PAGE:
I would need to know who the hosts were. If it's your SO's sibling or parent, that's one thing -- if it's his second-cousin, among dozens, I would cut them some slack. The precise status of our own relationships looms very large to us, but we have to face the fact that they just aren't that central to everyone else's lives, and they may not keep as close track as we'd wish.
That is one reason we have social (never mind legal) statuses including marriage and engagement; besides what they mean to the participants, they give clear signals to everyone else.
Today, we consider live-in boy/girlfriends to be in the must-invite SO category. But believe it or not, your cousins may not remember who is and who isn't living together, especially if they are in another city. For example, my daughter now lives with her (very serious) boyfriend. But it's not like they sent out announcements about it, and they are in Israel. So when my cousin in Oregon emailed me for our kidz' current addresses so she could send bat mitzvah invitations, I realized she might very well not even know this guy exists, much less the status of the relationship. I decided to tell her and suggested she add his name to the invitation (very safe as they can't come anyway!). If I hadn't, and if they lived closer and my daughter decided to come, I think she would have been fine to call them and ask if she could bring him. I don't think it's even their living together that would suggest that she do that; it's that they are very close to getting engaged. Her asking for them to include him would very definitely be seen as a signal of an imminent engagement, not as a statement on the current status of their relationship as a must-invite-together couple.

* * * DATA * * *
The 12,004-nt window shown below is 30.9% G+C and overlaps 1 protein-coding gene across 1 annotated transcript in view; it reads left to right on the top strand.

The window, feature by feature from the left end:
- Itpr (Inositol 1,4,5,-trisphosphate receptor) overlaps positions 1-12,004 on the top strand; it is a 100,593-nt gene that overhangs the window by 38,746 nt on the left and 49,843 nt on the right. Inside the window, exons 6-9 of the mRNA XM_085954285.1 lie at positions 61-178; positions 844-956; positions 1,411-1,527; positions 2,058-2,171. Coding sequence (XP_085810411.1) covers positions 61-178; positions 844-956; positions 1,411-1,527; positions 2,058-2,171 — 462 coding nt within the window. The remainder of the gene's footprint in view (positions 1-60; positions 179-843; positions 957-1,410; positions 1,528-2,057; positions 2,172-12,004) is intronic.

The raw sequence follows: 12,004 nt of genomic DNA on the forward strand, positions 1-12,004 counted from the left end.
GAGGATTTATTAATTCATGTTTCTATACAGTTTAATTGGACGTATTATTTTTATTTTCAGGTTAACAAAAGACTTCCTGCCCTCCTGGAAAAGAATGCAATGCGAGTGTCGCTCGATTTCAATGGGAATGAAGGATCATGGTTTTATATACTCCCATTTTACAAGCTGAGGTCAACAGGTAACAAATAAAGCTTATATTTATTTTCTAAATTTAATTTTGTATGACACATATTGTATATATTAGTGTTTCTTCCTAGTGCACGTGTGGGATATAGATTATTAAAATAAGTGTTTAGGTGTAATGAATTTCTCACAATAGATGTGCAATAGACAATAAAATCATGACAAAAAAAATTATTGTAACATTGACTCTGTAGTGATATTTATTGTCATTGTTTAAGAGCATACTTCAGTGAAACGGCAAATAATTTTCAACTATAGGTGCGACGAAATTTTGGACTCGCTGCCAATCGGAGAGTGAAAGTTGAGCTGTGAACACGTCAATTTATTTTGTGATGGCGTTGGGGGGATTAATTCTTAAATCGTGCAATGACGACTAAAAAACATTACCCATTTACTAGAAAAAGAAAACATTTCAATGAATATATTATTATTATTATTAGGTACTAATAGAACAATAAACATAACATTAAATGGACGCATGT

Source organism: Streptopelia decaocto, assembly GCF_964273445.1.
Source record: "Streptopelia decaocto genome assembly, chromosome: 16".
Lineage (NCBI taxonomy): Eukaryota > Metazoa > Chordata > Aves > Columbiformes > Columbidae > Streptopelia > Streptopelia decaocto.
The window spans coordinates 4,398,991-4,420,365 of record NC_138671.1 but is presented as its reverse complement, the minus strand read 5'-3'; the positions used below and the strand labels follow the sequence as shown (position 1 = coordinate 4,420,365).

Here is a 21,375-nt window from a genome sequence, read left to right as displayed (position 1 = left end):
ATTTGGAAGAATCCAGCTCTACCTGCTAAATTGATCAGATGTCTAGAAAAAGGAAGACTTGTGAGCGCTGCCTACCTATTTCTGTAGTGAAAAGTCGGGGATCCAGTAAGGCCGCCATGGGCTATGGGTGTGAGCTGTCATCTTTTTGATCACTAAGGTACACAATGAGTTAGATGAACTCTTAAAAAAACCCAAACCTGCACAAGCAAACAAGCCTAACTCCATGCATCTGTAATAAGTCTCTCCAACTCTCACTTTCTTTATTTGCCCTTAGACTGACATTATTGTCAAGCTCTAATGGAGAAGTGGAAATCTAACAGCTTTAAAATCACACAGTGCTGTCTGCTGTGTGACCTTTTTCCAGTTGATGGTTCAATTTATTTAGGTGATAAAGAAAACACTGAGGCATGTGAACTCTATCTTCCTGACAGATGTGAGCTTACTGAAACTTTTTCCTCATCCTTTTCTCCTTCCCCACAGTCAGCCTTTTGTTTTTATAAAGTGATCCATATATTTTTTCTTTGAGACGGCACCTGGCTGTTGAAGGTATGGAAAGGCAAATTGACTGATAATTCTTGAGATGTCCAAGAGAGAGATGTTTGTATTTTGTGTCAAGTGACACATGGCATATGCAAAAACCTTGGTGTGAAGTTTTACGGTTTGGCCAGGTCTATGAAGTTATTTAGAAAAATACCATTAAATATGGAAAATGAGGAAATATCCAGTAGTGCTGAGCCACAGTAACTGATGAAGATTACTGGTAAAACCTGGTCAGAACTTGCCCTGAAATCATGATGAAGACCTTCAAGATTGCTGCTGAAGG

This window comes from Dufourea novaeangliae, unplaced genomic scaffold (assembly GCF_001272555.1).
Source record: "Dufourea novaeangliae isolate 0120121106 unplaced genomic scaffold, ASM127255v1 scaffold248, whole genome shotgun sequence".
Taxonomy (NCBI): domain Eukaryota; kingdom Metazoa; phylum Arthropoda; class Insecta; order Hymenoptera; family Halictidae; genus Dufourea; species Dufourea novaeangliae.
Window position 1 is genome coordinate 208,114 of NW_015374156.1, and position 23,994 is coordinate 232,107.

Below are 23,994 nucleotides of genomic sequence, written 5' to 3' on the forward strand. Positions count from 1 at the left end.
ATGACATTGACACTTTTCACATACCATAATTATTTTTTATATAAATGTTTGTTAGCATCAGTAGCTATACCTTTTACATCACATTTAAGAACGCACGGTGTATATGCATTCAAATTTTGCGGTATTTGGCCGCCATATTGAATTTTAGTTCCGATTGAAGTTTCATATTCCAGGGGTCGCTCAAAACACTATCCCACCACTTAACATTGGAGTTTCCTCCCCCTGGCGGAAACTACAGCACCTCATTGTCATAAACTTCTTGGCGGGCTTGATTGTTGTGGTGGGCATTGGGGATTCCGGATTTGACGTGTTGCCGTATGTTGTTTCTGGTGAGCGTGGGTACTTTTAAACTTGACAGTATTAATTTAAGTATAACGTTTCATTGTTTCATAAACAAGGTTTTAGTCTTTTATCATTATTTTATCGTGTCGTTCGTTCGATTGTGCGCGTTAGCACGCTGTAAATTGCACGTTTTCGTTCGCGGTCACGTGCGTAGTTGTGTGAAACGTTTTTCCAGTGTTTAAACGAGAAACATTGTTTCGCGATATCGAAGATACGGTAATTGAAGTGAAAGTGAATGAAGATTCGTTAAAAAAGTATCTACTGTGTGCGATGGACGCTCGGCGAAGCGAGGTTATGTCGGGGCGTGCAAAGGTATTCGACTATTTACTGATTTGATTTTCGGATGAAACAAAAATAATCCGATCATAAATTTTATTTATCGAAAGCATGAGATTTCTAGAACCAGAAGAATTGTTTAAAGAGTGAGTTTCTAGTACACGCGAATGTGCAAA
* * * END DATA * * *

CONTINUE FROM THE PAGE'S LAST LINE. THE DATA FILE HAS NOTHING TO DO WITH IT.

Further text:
While I do agree that cohabiting couples should be invited as a unit, bear in mind that people who do not do so aren't necessarily disrespecting your relationship even if they do know that you are a serious couple and live together. They may know one of those more rare, but not nonexistent, couples who do NOT wish to be considered a social unit -- one reason they AREN'T married. So your choice not to marry each other may be taken, incorrectly but not necessarily meanly, as a signal that that is how you feel, too.
As to rude strangers -- that's all they are. Ignore. (My husband has a couple of times been taken as my father, as has my brother, even though they are respectively 2 and 4 years older than I am. How do you suppose that made THEM feel!)